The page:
Brooklyn-based health network faces state probe
A Brooklyn-based health network faces a state police probe for allegedly improperly obtaining COVID-19 vaccines and distributing them to the public, authorities told The Daily News Saturday.
And New York State Health Commissioner Dr Howard Zucker vowed on Saturday that anyone found to have knowingly participated in this scheme will be held accountable to the fullest extent of the law.
"The State Department of Health has been made aware of reports that ParcareCommunity Health Network, an Orange County provider, may have fraudulently obtained COVID-19 vaccine, transferred it to facilities in other parts of the state in violation of state guidelines and diverted it to members of the public - contrary to the state's plan to administer it first to frontline healthcare workers, as well as nursing home residents and staffers.
"We take this very seriously and DOH will be assisting State Police in a criminal investigation into this matter," Dr Zucker said.
The Daily News reported that ParCare, a well-known network of six clinics that serves Orthodox Jewish neighborhoods in Brooklyn and upstate Orange County, openly bragged that it had 3,500 doses of the Moderna One of the first recipients of the vaccine was Mark Appel, a well-known non-profit leader who once served on the board of the city Health and Hospitals Corporation.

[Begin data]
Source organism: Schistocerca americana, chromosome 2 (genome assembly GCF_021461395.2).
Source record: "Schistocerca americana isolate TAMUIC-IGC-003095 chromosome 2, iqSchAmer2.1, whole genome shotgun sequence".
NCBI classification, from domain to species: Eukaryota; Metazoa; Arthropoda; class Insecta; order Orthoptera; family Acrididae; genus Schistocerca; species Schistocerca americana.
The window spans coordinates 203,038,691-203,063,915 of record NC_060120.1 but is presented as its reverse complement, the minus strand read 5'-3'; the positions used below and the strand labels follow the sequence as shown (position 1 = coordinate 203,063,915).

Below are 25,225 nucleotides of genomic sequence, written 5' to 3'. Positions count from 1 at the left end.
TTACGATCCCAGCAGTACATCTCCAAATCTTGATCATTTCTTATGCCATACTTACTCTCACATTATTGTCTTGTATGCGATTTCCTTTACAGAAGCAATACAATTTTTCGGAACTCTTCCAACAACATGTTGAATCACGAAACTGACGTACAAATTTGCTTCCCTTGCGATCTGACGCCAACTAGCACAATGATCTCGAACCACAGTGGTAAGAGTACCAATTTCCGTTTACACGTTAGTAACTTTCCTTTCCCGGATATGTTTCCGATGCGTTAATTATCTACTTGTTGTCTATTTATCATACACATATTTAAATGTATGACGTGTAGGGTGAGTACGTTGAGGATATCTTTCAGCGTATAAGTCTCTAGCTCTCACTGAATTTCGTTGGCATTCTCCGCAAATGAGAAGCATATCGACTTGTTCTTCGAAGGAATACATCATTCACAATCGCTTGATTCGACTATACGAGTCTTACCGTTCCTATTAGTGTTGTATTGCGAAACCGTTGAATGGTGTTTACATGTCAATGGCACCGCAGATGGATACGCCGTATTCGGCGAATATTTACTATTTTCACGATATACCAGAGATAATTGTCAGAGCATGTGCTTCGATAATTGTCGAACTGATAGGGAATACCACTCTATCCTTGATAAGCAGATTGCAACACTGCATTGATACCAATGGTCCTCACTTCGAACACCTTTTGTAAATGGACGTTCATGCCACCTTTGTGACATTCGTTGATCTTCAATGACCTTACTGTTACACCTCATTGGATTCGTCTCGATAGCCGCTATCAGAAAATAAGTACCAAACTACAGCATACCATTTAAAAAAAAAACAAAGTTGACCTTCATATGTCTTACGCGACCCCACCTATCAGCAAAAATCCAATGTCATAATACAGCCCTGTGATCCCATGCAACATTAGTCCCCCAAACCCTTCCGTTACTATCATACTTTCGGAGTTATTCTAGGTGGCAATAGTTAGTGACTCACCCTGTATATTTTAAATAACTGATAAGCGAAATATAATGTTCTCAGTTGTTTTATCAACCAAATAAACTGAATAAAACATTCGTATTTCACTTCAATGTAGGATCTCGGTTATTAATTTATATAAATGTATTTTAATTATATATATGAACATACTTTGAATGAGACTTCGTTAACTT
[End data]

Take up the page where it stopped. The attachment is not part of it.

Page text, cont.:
Appel sees nothing wrong with getting the shot.
“I don’t feel bad that I got it,” Appel told the News. “I’m out there every day helping people on the front lines. If (ParCare) got the vaccines, God bless ‘em.”
The network vowed to vaccinate anyone over age 60 who sign up online on a “first come first served basis” — a blatant violation of state rules mandating health care workers and nursing home patients get the shots first.
“Hundreds of patients were already vaccinated, and people are still coming in,” Gary Schlesinger, ParCare CEO, told
BoroPark24.com, a local news outlet in the Brooklyn neighborhood last week. “You (just) need to be on the list.”
Schlesinger, a prominent health-care leader in the Hasidic Jewish community, could not immediately be reached for comment during the Jewish Sabbath.